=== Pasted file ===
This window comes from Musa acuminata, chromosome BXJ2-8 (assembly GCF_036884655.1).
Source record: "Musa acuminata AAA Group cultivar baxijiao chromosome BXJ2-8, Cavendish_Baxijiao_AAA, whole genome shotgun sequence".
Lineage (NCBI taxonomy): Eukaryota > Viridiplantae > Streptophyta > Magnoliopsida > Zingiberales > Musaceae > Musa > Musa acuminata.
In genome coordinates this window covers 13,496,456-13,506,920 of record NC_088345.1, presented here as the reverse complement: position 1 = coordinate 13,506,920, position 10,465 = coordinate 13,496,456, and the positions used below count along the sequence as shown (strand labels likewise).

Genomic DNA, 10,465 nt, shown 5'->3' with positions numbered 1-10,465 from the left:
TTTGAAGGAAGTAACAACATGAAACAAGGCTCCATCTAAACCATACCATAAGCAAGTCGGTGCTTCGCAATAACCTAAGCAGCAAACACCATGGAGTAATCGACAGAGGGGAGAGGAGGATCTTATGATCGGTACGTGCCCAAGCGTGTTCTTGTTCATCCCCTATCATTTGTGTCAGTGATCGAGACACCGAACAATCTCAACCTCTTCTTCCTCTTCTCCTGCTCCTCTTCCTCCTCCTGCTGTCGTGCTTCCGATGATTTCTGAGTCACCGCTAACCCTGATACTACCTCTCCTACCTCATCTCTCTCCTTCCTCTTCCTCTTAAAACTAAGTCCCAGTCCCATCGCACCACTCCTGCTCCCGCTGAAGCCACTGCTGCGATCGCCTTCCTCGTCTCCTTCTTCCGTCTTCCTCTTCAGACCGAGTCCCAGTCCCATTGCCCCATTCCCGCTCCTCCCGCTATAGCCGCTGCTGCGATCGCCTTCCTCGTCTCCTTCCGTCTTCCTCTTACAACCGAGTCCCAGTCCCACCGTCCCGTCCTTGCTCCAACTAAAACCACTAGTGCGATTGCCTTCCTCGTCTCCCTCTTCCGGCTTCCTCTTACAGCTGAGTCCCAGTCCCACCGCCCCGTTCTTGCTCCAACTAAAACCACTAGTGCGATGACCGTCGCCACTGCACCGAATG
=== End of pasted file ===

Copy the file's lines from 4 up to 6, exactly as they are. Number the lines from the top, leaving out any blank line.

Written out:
In genome coordinates this window covers 13,496,456-13,506,920 of record NC_088345.1, presented here as the reverse complement: position 1 = coordinate 13,506,920, position 10,465 = coordinate 13,496,456, and the positions used below count along the sequence as shown (strand labels likewise).

Genomic DNA, 10,465 nt, shown 5'->3' with positions numbered 1-10,465 from the left:
TTTGAAGGAAGTAACAACATGAAACAAGGCTCCATCTAAACCATACCATAAGCAAGTCGGTGCTTCGCAATAACCTAAGCAGCAAACACCATGGAGTAATCGACAGAGGGGAGAGGAGGATCTTATGATCGGTACGTGCCCAAGCGTGTTCTTGTTCATCCCCTATCATTTGTGTCAGTGATCGAGACACCGAACAATCTCAACCTCTTCTTCCTCTTCTCCTGCTCCTCTTCCTCCTCCTGCTGTCGTGCTTCCGATGATTTCTGAGTCACCGCTAACCCTGATACTACCTCTCCTACCTCATCTCTCTCCTTCCTCTTCCTCTTAAAACTAAGTCCCAGTCCCATCGCACCACTCCTGCTCCCGCTGAAGCCACTGCTGCGATCGCCTTCCTCGTCTCCTTCTTCCGTCTTCCTCTTCAGACCGAGTCCCAGTCCCATTGCCCCATTCCCGCTCCTCCCGCTATAGCCGCTGCTGCGATCGCCTTCCTCGTCTCCTTCCGTCTTCCTCTTACAACCGAGTCCCAGTCCCACCGTCCCGTCCTTGCTCCAACTAAAACCACTAGTGCGATTGCCTTCCTCGTCTCCCTCTTCCGGCTTCCTCTTACAGCTGAGTCCCAGTCCCACCGCCCCGTTCTTGCTCCAACTAAAACCACTAGTGCGATGACCGTCGCCACTGCACCGAATG